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The Master Slave Dogma in Integrations
An argument for using event driven architectures, creating a self-healing system that supports multiple endpoints
Recently I read an eBook Integration guide titled the Ultimate Guide to Netsuite Integrations that stated “Do not allow changes from both systems.” While this is cute advice, we should also consider what happens when we have 5 systems which is not uncommon.
So back to their recommendation … let me get this right, a customer calls in and talks to support, and the customer says I would like to change my phone number. Oh’ wait, we have to create a ticket for that. I cannot change your phone number in this system, since we can only change the phone number in the other system and this could take up to 24 hours.
Here I’d like to challenge this approach and propose that any user on any system in the network should be able to update the records right there and that change should persist throughout the platform.
Event-Driven Architectures: A Modern Alternative to Master-Slave Integration
The way business systems communicate is not only paramount to overall efficiency and effectiveness, it’s a massive opportunity when done correctly. Traditionally, master-slave architectures have dominated the integration landscape. However, this centralized method of control often misrepresents the inherent distributed nature of business operations, can limit flexibility and growth, and frustrate the heck out of your users. Here we propose a more flexible and resilient approach: an event-driven architecture using topics.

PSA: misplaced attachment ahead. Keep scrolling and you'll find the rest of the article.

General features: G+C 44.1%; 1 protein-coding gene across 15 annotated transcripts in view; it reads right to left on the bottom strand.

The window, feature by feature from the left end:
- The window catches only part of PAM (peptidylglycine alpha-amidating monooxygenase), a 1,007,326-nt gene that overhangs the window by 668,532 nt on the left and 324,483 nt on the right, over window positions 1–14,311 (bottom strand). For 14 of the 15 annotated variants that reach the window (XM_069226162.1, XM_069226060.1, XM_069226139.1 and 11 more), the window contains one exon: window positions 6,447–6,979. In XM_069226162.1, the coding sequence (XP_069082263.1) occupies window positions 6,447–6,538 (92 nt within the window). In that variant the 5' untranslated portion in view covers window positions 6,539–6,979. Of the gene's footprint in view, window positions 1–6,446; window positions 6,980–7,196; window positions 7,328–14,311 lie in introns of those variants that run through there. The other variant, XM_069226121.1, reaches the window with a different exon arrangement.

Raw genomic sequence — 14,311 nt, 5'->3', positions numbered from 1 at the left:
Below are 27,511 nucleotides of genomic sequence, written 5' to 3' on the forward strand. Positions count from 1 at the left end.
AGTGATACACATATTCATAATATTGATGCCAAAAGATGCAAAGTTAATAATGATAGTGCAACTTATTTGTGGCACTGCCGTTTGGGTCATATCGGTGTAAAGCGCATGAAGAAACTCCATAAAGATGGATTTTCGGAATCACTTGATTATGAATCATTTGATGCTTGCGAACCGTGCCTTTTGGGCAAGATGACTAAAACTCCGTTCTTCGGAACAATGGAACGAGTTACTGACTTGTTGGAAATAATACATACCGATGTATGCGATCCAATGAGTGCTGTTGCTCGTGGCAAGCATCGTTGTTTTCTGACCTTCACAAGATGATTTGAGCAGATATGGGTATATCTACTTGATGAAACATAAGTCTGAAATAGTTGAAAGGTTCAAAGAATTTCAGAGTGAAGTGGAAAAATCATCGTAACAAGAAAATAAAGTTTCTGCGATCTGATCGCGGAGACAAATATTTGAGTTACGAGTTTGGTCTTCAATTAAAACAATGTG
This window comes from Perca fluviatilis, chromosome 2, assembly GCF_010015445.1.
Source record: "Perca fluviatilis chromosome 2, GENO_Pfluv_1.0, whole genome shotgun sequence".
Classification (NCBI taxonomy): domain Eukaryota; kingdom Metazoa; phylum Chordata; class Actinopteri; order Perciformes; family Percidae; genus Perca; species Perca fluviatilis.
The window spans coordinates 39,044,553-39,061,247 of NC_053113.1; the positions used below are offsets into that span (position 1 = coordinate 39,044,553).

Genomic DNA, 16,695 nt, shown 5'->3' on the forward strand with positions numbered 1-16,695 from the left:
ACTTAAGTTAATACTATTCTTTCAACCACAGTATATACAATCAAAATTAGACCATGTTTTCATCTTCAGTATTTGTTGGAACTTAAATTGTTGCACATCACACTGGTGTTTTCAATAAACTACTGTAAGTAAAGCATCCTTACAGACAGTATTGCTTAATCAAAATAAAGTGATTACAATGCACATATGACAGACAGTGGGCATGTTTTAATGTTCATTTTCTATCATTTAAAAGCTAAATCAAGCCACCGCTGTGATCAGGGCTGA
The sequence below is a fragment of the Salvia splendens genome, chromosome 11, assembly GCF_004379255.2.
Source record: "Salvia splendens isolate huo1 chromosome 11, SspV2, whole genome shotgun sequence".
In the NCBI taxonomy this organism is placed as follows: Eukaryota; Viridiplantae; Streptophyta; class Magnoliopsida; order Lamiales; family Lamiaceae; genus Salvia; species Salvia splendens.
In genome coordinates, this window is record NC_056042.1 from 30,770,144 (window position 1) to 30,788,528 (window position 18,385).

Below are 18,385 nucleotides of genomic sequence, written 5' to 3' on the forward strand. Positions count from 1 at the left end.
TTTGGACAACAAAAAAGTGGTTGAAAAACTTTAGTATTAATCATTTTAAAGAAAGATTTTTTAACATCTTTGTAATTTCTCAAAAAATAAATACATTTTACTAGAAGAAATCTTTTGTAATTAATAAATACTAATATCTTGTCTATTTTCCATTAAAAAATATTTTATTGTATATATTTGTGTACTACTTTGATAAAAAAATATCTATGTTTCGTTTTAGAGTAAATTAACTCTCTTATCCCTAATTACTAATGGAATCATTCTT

1. Mirroring Real-Life Workflows The master-slave integration system limits updates to a singular location. In essence, it forces all other systems to wait in line for updates. This doesn't reflect the way teams or operations work in businesses. In contrast, with event-driven architectures, actions can be initiated from multiple touchpoints, mirroring the distributed, collaborative nature of real-world business tasks.
2. Scalability and Flexibility When you have 10 (or even more) systems that need to share information, a centralized approach becomes a bottleneck. Event-driven systems, using topics, allow you to scale out horizontally, seamlessly adding more systems into the network without disrupting the flow.
3. Resilience and Self-healing Event systems distributed nature provides inherent fault tolerance. In the face of network partitions, node failures, or other unforeseen issues, these systems can continue to process and deliver messages. The systems can heal themselves, as replicas ensure that no single point of failure exists. This contrasts sharply with master-slave systems, where the failure of the master can cripple the entire setup.
Furthermore, if a single client goes offline, it can self heal checking to see what has changed since the last time it checked in on the topic.
4. Decoupling Systems One of the most significant advantages of adopting an event-driven architecture is the ability to decouple systems. Each system, or service, interacts only with the events of interest. This loose coupling makes it easier to modify, replace, or upgrade individual systems without affecting the others.
5. Ensuring Data Consistency Once an event is published, subscribers to that event can react in near real-time. This means that all integrated systems can be updated almost simultaneously, ensuring consistency across the board.
Conclusion Event-driven architectures using topics offer a more resilient, scalable, and real-world mirroring solution than traditional master-slave integrations. By making the shift, businesses can foster a more agile and dynamic environment that can easily adapt to growing needs and unforeseen challenges.